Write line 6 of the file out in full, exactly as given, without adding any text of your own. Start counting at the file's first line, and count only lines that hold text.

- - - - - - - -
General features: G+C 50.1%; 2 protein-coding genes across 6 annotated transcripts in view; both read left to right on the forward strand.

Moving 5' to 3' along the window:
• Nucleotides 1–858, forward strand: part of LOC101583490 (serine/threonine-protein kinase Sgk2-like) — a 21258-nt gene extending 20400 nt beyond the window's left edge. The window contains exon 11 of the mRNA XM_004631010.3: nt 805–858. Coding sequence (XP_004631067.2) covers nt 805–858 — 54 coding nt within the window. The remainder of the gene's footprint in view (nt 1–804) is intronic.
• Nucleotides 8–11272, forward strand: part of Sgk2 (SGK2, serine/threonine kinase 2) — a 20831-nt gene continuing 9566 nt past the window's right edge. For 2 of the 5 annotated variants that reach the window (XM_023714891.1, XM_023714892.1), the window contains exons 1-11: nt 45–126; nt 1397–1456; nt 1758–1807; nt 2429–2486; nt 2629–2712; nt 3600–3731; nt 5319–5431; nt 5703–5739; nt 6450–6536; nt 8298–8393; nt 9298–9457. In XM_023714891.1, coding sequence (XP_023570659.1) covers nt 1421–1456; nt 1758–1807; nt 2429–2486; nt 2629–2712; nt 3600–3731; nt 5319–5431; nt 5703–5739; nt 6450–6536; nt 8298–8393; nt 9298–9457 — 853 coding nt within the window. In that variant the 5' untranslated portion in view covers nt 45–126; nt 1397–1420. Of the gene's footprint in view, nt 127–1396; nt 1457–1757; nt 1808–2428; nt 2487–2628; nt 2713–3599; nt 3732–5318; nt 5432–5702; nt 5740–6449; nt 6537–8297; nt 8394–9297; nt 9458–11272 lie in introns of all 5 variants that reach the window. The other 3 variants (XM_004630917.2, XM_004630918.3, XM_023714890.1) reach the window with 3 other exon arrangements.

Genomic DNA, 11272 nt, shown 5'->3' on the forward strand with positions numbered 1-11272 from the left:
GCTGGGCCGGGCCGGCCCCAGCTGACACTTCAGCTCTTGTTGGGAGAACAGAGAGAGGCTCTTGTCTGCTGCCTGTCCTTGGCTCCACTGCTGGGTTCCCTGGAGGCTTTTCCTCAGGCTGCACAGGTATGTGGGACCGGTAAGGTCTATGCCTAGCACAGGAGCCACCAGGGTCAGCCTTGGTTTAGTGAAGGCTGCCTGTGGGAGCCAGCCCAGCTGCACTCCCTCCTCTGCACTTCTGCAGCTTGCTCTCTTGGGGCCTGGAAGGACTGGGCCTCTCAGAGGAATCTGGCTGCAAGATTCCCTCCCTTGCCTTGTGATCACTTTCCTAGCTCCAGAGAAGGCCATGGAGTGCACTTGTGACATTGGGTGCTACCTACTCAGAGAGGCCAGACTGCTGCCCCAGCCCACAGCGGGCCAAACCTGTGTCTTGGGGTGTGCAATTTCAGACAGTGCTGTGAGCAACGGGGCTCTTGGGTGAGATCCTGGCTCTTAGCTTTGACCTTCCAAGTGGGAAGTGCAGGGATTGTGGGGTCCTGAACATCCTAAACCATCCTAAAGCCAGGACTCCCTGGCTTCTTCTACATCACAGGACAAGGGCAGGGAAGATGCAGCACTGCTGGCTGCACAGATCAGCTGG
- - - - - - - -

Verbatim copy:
GCTGGGCCGGGCCGGCCCCAGCTGACACTTCAGCTCTTGTTGGGAGAACAGAGAGAGGCTCTTGTCTGCTGCCTGTCCTTGGCTCCACTGCTGGGTTCCCTGGAGGCTTTTCCTCAGGCTGCACAGGTATGTGGGACCGGTAAGGTCTATGCCTAGCACAGGAGCCACCAGGGTCAGCCTTGGTTTAGTGAAGGCTGCCTGTGGGAGCCAGCCCAGCTGCACTCCCTCCTCTGCACTTCTGCAGCTTGCTCTCTTGGGGCCTGGAAGGACTGGGCCTCTCAGAGGAATCTGGCTGCAAGATTCCCTCCCTTGCCTTGTGATCACTTTCCTAGCTCCAGAGAAGGCCATGGAGTGCACTTGTGACATTGGGTGCTACCTACTCAGAGAGGCCAGACTGCTGCCCCAGCCCACAGCGGGCCAAACCTGTGTCTTGGGGTGTGCAATTTCAGACAGTGCTGTGAGCAACGGGGCTCTTGGGTGAGATCCTGGCTCTTAGCTTTGACCTTCCAAGTGGGAAGTGCAGGGATTGTGGGGTCCTGAACATCCTAAACCATCCTAAAGCCAGGACTCCCTGGCTTCTTCTACATCACAGGACAAGGGCAGGGAAGATGCAGCACTGCTGGCTGCACAGATCAGCTGG